Well said, Ruth (http://www.boards.ie/vbulletin/showthread.php?t=2056467297&page=31). Yours is a very representative view, and it’s refreshing to get your expert opinion on the legal side of things. Kate Fitzgerald never defamed anybody, but The Irish Times has tarnished this deceased lady’s reputation by calling her a liar. The Irish Times has failed to explain how its claim that Kate’s scapegoated article had “significant assertions which were not factual” is not the same as saying she lied. To most people, it is the same.

      This is shameful carry-on by what is the best newspaper in Ireland, a title it continues to possess since this started by virtue of the fact that the opposition is, in reality, non-existent for any educated Irish person. But now, it is educated Irish people who are aghast at how this supposedly “liberal” paper has sacrificed this young woman and tarnished her reputation in order to placate the most “controversial” (is that euphemistic enough?) and best connected public relations person in Irish society. What debts did the key Irish Times personnel owe Terry Prone? Did she do them a favour (or three) back in the day? Whatever it is, the might of Terry Prone and company has, for the moment, won out over the power of a translator and a dance teacher in West Cork, as Tom Fitzgerald eloquently put it.

      The Irish Times has been bought in my home each issue all of my life. It will still be bought by my parents simply because there is no alternative. That is the reality. My Dad, however, couldn’t believe that an editor of The Irish Times had not only edited the final letter of a deceased lady, but that it then issued an apology not to Kate’s family but to her former employer, telling Irish Times readers that Kate Fitzgerald was, in effect, a liar. What a kick in the teeth for that girl’s family when all along it was Peter Murtagh’s article, and not Kate’s, which caused problems for The Irish Times. Kate, a girl whose life was so miserable she ended it at 25 years of age, was the scapegoat.

      The upshot of this is that The Irish Times has lost goodwill for the first time in my memory. For years I have bought it just to support its existence in a media dominated by O’Reilly’s muck, even though I could read it online for free. I admired the way The Irish Times had an Irish language section, and how it stood up for the underdog generally in an educated and progressive manner. This marked it out. This made it unique. I miss the honour, integrity and defence of the underdog which symbolised my Irish Times.

      I fully support Tom and Sally Ann Fitzgerald, and what I believe to be the traditional values of Douglas Gageby’s Irish Times, against editorial actions which become more ethically wrong with each day The Irish Times refuses to have the grace and decency to give them the answers they, and now we, are entitled to have.

    • Niall says:

      Hugh, fair play for making an attempt to address the IT’s failings in this area. I suspect that for most of us, it may be a little bit too late. We expect the Irish Times to treat people better than the way in which they have treated Kate and her family. By stating that her assertions were not factual, you drive the reader to conclude that either she was delusional (mad) or a liar (bad). You also lend your support to her former-employer in endorsing their account.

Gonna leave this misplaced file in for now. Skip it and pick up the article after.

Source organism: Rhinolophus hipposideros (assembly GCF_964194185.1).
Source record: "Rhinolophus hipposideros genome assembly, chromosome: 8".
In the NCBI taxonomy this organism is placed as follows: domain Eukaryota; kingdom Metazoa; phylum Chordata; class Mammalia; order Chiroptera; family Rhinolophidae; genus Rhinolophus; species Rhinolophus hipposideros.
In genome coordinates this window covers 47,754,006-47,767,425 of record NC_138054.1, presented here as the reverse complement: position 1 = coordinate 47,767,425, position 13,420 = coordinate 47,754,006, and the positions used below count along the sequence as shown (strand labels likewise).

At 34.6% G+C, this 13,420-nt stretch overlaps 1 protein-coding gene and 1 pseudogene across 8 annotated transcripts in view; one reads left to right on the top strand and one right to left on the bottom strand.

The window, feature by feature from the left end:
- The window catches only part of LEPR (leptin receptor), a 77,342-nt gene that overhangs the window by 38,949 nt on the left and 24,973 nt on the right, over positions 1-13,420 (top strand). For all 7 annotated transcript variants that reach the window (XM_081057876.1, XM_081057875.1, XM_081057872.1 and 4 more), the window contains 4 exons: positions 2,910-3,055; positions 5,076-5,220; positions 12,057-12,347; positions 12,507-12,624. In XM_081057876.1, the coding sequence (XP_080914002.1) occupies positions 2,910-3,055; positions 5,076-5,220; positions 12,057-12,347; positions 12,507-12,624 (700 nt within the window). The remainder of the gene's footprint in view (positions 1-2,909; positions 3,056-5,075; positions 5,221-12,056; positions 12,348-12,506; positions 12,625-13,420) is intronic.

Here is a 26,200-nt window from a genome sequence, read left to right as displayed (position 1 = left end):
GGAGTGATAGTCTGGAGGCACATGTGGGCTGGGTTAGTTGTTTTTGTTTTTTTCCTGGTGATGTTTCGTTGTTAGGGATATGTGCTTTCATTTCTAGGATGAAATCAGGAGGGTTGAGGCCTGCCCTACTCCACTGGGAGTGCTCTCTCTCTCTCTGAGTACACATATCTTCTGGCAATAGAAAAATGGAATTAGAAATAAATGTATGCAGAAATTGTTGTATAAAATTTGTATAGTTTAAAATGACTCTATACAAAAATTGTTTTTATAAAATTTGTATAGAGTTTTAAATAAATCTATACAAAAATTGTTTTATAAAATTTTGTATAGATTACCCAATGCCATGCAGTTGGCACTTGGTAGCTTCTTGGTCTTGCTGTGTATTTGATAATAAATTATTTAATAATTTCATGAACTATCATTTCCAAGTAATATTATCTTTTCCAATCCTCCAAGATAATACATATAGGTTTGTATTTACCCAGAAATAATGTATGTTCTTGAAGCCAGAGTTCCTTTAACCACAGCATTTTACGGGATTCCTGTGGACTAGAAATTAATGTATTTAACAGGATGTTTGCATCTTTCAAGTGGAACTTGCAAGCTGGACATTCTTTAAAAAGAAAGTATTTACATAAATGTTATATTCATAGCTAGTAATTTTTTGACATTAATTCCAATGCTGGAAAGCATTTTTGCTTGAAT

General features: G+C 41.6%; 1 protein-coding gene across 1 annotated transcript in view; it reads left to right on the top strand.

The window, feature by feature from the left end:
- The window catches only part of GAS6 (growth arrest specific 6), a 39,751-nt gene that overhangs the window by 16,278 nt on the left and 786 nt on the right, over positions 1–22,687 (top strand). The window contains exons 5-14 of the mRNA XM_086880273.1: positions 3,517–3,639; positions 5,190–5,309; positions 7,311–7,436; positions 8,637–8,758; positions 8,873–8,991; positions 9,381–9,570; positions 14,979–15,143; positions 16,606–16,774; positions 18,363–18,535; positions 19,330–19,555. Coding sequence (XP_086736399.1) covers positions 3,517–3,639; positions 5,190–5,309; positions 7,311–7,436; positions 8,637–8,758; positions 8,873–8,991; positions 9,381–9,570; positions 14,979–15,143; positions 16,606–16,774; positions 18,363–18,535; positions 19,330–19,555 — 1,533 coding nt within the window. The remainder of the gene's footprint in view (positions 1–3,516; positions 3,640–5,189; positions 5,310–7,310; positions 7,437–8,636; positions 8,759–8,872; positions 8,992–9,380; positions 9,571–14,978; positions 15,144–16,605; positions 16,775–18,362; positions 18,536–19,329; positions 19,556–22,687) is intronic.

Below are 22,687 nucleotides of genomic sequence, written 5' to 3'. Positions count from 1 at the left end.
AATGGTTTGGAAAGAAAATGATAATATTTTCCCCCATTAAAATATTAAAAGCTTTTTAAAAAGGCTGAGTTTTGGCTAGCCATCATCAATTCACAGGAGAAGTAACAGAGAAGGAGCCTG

You would not have been put in a position where you had to endorse either account had Peter Murtagh’s article not identified her employer. If a mistake has been made, it was by Peter Murtagh or his editors and not Kate, but it is Kate’s article that has been butchered. To undermine somebody’s final words in such a way is unforgiveable.

      We can appreciate that the Irish Times has legal and eithical obligations that must be balanced, but it’s hard to see any line of ethical reasoning that could justify the way that they have deleted her final words and attacked her character. That the sky may fall, let justice be done.

    • Hugh Linehan says:

      Thanks Niall for the considered criticism. Thanks also to Ruth andto the other commenters who have serious concerns about unanswered questions and who have articulated those concerns in a civil manner. . A small number of comments have landede here which I have been unable to post due to legal concerns. However, versions of the same posts can be easily found on other sites which may be subject to different constraints.

      I acknowledge the strongly held and widespread view that using the words “not factual” about a piece casts aspersions on the writer of that piece. As Kevin O’Sullivan has pointed out, that is not the view of The Irish Times. Also acknowledged are the criticisms of the all-embracing nature of that statement and its non-specific nature. The criticisms of the editing of the archival record relate to the propriety of 1) making any edits to the archive and 2) specifically editing parts of a particular personal article in a manner which arguably changes the thrust of that piece.